Bane Of Winterstorm – The Last Sons Of Perylin
Bane Of Winterstorm – The Last Sons Of Perylin (2013)
Reviewed by Daniel Millard
Well well, we’ve been hearing about Bane Of Winterstorm for the last several months, and at long last the album has arrived. The latest in a charge of fresh new power metal from Down Under, this five piece from Melbourne boasts an impressive set of guest vocalists – most prominently Jonas Heidgert of Dragonland fame, Silvio Massaro of proggy countrymen Vanishing Point, and of course, darling Lord Tim himself.
This is an interesting album, most assuredly, and quite competent, but we must be very careful in our advertisement and description: there are some things that The Last Sons Of Perylin definitely is not. While it is heavy and occasionally rather aggressive, it is not a guitar-driven album, and those who base their listening habits on interesting riffing alone would do well to look elsewhere. It’s also a reasonably accessible album, but as a concept album with multifaceted, long-winded tracks (a total of five that come out at a whopping 46 minutes) and a great deal of narrative-focused singing, it’s best heard as a complete work from end-to-end, preferably with lyrics booklet in hand.
Having such an album can cause some concerns right away. Results with this kind of deeply committed storytelling approach can vary from superb (Dragonland, Lorenguard) to rather poor (early Kaledon, Heralds Of The Sword). This year has seen a couple of successes already within the fantasy camp, namely debuts from Evertale and Lucid Dreaming (though I admit that the latter is somewhat personal for me), and I’m happy to say that Bane Of Winterstorm places its ironshod boot decisively into this territory. Despite appearing to work against itself somewhat in pure track length and near-necessity for lyrics, The Last Sons Of Perylin is striking, powerful, and vast.
The album manages to feel neither too short nor too long to my ears. This is somewhat exceptional on both counts, alternatively weighing the small number of tracks against their long respective run times. Chugging guitar lines, prominently positioned drumwork, and large amounts of sweeping, grandiose keyboard lock the songs in at a rather immutable moderate pace. If there’s one thing this album fails at to a degree, it’s tempo variation across its songs. Luckily, the band has a considerable pool of vocal talent to tap, and does so consistently. The only time that I’m not grateful for this is some of the rougher, unrefined shouting that occurs from time to time. I suspect that this is in character for the story, but I still find it somewhat jarring. Opener “The Black Wind Of Morthion” and the sprawling eponymous closer (which together last nearly 27 minutes – over half the album) are the melodic focal points, and particularly showcase the band’s success in arriving at their presumed overall goal: dramatic narrative with enough heaviness to qualify fully as a work of metal. The Last Sons Of Perylin is truly “epic” in scope and scale, unlike most other symphonic power metal bands using the descriptor these days. That word has lost its power, but it is rather applicable here.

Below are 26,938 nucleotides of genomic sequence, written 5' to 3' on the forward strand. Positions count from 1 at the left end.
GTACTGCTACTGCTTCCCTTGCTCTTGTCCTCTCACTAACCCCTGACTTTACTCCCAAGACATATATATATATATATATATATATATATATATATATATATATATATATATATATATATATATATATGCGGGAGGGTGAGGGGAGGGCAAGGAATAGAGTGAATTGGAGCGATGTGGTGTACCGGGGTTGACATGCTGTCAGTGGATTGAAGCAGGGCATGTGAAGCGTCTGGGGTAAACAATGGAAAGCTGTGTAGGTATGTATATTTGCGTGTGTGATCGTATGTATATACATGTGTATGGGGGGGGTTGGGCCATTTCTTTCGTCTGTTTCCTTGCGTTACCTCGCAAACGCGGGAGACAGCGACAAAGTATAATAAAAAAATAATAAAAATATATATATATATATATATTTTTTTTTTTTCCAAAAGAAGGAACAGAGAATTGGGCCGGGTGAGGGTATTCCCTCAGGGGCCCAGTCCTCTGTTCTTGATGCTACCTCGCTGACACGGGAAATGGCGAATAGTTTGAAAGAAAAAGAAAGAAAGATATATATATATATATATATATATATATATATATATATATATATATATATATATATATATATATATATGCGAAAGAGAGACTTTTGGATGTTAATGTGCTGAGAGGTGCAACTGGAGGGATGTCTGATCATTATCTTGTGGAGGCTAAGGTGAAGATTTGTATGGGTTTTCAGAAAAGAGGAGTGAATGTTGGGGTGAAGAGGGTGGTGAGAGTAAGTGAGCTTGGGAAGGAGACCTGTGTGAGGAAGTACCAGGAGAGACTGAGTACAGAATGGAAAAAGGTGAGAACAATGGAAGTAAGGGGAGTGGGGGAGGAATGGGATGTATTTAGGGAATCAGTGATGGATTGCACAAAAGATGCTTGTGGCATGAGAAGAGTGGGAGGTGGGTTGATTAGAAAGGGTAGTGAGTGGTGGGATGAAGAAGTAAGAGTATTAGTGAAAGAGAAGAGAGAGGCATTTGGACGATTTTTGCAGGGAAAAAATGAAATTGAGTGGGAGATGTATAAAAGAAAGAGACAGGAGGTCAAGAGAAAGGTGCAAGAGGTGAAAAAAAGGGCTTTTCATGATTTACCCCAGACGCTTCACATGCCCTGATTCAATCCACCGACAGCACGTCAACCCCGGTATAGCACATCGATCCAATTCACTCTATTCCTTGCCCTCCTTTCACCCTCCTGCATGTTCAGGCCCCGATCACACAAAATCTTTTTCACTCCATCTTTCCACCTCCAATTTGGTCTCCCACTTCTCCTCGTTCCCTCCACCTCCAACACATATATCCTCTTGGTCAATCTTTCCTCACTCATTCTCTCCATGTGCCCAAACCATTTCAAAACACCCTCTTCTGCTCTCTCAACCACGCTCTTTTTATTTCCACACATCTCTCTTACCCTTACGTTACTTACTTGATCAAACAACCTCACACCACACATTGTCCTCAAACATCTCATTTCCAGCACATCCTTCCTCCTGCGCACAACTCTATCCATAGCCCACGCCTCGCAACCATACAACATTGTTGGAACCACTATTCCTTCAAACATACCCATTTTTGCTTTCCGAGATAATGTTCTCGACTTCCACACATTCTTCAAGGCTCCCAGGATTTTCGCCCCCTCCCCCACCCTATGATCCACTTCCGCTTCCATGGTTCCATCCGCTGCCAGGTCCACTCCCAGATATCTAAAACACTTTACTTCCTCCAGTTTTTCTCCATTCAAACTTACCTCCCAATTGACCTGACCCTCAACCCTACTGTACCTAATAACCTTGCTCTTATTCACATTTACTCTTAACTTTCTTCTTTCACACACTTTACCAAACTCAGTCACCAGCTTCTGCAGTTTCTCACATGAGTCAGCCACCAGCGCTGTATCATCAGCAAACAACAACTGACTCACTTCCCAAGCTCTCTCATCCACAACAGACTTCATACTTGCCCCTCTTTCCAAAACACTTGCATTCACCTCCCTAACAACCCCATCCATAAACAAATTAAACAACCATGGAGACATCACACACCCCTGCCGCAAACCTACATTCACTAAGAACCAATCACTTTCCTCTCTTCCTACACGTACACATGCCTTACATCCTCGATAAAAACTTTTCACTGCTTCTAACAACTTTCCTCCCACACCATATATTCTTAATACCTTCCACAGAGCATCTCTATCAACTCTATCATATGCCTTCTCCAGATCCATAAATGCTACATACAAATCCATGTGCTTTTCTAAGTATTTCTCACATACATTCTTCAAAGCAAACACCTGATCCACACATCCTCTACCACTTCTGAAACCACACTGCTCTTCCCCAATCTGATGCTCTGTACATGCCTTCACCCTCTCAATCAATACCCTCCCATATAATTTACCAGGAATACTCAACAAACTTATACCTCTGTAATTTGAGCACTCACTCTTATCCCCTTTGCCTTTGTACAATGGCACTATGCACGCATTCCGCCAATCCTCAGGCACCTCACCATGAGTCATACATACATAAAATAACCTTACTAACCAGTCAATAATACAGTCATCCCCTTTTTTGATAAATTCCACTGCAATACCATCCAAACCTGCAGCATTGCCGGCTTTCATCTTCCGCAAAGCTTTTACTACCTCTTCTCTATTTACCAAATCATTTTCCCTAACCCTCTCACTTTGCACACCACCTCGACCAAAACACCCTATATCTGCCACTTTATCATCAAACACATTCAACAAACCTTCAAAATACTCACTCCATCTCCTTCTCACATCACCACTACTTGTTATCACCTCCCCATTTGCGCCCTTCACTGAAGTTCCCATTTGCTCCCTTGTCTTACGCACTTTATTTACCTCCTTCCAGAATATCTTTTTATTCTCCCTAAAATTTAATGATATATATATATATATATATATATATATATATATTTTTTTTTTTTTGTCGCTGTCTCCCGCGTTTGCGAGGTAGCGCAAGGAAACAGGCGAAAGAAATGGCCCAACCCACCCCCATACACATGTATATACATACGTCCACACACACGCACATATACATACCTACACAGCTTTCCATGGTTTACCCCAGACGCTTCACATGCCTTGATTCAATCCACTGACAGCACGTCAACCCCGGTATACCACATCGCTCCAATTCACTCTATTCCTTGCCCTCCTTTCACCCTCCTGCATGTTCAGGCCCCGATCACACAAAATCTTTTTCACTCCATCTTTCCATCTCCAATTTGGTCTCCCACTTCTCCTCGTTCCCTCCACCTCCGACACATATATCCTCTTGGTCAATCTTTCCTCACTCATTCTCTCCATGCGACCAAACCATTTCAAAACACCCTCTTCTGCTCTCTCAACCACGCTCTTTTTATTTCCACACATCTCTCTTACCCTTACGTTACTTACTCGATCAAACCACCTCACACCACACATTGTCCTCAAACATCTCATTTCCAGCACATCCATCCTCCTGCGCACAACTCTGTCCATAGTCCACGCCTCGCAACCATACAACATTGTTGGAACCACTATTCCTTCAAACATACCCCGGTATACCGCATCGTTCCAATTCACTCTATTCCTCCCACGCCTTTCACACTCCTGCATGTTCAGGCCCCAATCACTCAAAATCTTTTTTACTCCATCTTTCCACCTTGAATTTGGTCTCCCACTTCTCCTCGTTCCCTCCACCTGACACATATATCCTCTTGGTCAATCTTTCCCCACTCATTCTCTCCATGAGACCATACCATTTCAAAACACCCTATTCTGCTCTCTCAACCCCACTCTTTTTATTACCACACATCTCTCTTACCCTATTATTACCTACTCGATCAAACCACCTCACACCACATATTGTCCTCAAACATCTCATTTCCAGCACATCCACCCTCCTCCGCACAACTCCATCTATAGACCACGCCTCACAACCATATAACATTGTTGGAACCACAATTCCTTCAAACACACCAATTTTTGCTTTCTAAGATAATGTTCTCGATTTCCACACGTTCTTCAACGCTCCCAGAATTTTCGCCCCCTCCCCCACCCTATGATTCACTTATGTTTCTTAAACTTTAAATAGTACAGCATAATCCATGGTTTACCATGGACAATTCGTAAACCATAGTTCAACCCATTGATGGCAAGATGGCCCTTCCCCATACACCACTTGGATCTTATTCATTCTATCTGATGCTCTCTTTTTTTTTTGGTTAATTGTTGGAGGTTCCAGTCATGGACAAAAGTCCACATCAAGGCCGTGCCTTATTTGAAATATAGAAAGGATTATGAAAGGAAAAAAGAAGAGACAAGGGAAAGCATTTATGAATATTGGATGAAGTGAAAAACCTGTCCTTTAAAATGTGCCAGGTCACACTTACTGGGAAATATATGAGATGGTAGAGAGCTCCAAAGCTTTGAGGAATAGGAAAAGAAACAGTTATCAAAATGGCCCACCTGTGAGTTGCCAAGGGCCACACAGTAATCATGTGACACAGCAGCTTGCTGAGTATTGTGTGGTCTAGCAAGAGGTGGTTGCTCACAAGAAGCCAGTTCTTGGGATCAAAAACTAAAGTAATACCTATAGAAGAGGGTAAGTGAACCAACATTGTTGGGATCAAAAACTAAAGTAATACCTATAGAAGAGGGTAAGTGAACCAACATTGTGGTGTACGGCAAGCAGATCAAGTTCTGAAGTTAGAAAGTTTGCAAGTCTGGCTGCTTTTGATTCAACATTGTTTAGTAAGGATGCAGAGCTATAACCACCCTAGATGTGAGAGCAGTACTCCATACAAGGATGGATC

If you ask me, albums like this and Lucid Dreaming’s The Chronicles, Part I are something rather niche. They’re not really your typical power metal experience, and are more along the lines of a fantasy novel set to metal. How do these differ from other band works that I’ve called out? Well, the specific casting of guest vocalists for particular characters, for one. What about Dragonland’s Under The Grey Banner? Well, this comparison has some merit, but even that album is only Heidgert and one guest, and focuses upon individual chapters and feelings rather than the vast, flowing scope explored within single tracks by Bane Of Winterstorm. Lorenguard’s Eve Of Corruption may be nearer the mark, but it’s still quite clearly divided into highly distinct individual songs, instead of Bane’s longer, narrative approach. Where am I going with this? Well, I suppose I’m suggesting that we may be witnessing the emergence of a new trend in power metal: a twist on the old Symphony Of Enchanted Lands formula, where music was first, and story a rather distant second. For Bane Of Winterstorm, the two are of equal import.
Gone are the days when Arno and I used to fantasize about “another mature fantasy power metal concept album”. Nowadays, it seems that they’re cropping up everywhere that I look. It’s a testament to how power metal has matured over the years (and to the magical power of the internet) that an album like The Last Sons Of Perylin can come as a debut from halfway around the world and wow us with a well-concocted epic that is both undeniably talented and a wholehearted embodiment of the fantasy side of the genre.
4.0 // 5